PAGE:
The alarm beeped at me at 6:27 am. I don’t like setting the alarm for round numbers. Threes and sevens are good. Zeroes and fives are bad.
I’d already set up the coffee pot last night, so I rolled out of bed and turned it on. I took a quick shower, threw on my workout clothes from yesterday, put my hair into a pineapple bun, and poured two cups of coffee. By the time I walked back to the bedroom with the coffee, Nick was dressed. I chugged my coffee and poured another. Nick passed on the second cup because he likes to sip his coffee. And, we were out the door.
“Brr, it’s chilly!” The thermometer in my car read 38 degrees. That number was not lost on me. I turned on the heat and flipped the switch for the heated seats in my car. We drove to the tiny parking lot and headed down the sidewalk to the homeless day shelter. A crowd was outside waiting for the doors to open at 8:00 am.
As we walked toward the building, one of the men said, “Good morning. How you doin’?” Nick said, “I’m good. How are you?”
“I’m good considering the circumstances.”
Considering the circumstances.
I stood at the front desk. Even though I’m only there a few times a month, I consider the front desk my spot. Some volunteers like to sort mail, but not me. I get to talk to people at the front desk.
The front door opened, and everyone outside lined up to sign in. The first few people inside came immediately to the front desk. There are two showers in the men’s bathroom and only one in the women’s. The requests came fast and furious.
“Can I get a towel and soap? And shampoo. A razor also.”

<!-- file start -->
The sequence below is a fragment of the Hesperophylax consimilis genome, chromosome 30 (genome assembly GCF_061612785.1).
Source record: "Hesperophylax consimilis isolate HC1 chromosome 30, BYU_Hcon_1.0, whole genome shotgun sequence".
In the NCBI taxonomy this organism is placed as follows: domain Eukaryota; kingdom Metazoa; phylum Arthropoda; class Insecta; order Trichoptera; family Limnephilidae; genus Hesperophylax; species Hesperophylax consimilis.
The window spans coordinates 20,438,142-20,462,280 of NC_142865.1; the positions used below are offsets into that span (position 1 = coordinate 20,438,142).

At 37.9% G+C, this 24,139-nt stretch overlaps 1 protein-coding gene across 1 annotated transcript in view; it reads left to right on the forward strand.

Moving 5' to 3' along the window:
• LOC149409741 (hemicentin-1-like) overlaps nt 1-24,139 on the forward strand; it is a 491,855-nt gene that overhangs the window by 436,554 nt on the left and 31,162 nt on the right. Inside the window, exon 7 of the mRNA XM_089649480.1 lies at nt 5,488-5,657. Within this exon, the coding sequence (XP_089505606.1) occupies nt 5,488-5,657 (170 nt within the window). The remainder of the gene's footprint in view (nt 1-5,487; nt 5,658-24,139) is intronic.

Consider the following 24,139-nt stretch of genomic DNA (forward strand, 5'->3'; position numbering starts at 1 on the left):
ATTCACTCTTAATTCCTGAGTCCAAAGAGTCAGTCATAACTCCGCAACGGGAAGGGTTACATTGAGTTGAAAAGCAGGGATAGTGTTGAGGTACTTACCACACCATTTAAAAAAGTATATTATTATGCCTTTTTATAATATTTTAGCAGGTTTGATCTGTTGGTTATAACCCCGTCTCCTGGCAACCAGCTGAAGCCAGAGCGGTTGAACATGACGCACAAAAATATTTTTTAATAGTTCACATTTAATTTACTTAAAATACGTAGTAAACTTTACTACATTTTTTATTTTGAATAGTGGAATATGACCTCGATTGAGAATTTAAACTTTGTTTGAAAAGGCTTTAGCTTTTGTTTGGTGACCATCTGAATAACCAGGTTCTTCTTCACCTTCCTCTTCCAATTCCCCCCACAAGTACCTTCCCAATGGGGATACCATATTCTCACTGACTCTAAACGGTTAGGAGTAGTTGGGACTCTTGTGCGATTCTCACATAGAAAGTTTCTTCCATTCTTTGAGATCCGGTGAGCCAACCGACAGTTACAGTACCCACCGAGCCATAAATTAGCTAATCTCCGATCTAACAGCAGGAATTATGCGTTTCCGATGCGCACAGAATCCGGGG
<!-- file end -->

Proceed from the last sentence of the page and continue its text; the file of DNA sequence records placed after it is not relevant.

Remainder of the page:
“Can I get some ibuprofen?”
“Do you have vitamins?”
“A ziploc bag.”
“Do you have any deodorant?”
“A rubber band.”
“Do you have a piece of tape?”
We were out of white tube socks by 9:00 am. I wrote “socks” on my list. Every time I volunteer, I make a list of things to bring next time. Today’s list read: socks, washcloths, shaving cream, apples.
I like to stand at the front desk because of the women. If I’m there, they will motion to me specifically and whisper to ask if they can get a pad and a clean pair of underwear.
Dignity is fragile.
I stand at the front desk so that I can have conversations with fellow human beings. Sometimes, those conversations make no sense, and I just nod. Sometimes, I hear about God, or Vietnam, or a dog, or a job interview.
Sometimes, I talk about the weather. It’s spring in Asheville, but April is fickle. It might be 75 degrees, but it might be 38 degrees. Those things matter when you’re sleeping outside.
“Do you know where the nearest check cashing place is?”
“Who’s serving food today?”
“Do you have a clean white t-shirt?”
A man leaned up against the front desk. A smile spread across his face, and in that moment, his presence was huge. He lifted his hands and spoke.
“Its gonna be a great day,” he declared. “Amen!”